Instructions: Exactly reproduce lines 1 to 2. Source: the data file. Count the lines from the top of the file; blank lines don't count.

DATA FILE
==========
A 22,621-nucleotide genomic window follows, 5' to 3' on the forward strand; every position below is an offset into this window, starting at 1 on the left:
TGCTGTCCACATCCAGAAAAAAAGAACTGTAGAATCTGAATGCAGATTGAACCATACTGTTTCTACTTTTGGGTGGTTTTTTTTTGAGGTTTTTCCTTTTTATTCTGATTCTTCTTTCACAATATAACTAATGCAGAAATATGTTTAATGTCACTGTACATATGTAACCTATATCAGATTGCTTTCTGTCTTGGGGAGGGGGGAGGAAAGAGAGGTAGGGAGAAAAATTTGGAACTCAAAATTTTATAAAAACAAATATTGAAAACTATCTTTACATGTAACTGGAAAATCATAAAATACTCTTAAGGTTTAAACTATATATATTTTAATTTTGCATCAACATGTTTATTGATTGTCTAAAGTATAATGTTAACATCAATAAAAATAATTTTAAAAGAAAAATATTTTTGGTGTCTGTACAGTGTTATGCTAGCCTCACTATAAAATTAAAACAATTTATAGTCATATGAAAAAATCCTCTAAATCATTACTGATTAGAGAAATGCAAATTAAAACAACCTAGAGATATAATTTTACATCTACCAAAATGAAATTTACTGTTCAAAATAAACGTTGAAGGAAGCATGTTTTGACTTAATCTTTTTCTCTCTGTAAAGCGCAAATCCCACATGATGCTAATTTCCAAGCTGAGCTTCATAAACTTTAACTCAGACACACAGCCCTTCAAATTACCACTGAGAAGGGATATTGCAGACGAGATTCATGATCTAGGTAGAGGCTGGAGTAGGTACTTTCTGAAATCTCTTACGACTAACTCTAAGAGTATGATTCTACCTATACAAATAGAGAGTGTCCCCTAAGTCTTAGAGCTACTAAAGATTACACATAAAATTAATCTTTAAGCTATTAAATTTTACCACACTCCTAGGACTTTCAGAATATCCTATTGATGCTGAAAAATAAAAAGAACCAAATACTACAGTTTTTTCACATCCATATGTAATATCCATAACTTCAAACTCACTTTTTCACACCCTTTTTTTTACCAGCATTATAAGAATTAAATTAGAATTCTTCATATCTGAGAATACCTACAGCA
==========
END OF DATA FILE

A 22,621-nucleotide genomic window follows, 5' to 3' on the forward strand; every position below is an offset into this window, starting at 1 on the left:
TGCTGTCCACATCCAGAAAAAAAGAACTGTAGAATCTGAATGCAGATTGAACCATACTGTTTCTACTTTTGGGTGGTTTTTTTTTGAGGTTTTTCCTTTTTATTCTGATTCTTCTTTCACAATATAACTAATGCAGAAATATGTTTAATGTCACTGTACATATGTAACCTATATCAGATTGCTTTCTGTCTTGGGGAGGGGGGAGGAAAGAGAGGTAGGGAGAAAAATTTGGAACTCAAAATTTTATAAAAACAAATATTGAAAACTATCTTTACATGTAACTGGAAAATCATAAAATACTCTTAAGGTTTAAACTATATATATTTTAATTTTGCATCAACATGTTTATTGATTGTCTAAAGTATAATGTTAACATCAATAAAAATAATTTTAAAAGAAAAATATTTTTGGTGTCTGTACAGTGTTATGCTAGCCTCACTATAAAATTAAAACAATTTATAGTCATATGAAAAAATCCTCTAAATCATTACTGATTAGAGAAATGCAAATTAAAACAACCTAGAGATATAATTTTACATCTACCAAAATGAAATTTACTGTTCAAAATAAACGTTGAAGGAAGCATGTTTTGACTTAATCTTTTTCTCTCTGTAAAGCGCAAATCCCACATGATGCTAATTTCCAAGCTGAGCTTCATAAACTTTAACTCAGACACACAGCCCTTCAAATTACCACTGAGAAGGGATATTGCAGACGAGATTCATGATCTAGGTAGAGGCTGGAGTAGGTACTTTCTGAAATCTCTTACGACTAACTCTAAGAGTATGATTCTACCTATACAAATAGAGAGTGTCCCCTAAGTCTTAGAGCTACTAAAGATTACACATAAAATTAATCTTTAAGCTATTAAATTTTACCACACTCCTAGGACTTTCAGAATATCCTATTGATGCTGAAAAATAAAAAGAACCAAATACTACAGTTTTTTCACATCCATATGTAATATCCATAACTTCAAACTCACTTTTTCACACCCTTTTTTTTACCAGCATTATAAGAATTAAATTAGAATTCTTCATATCTGAGAATACCTACAGCA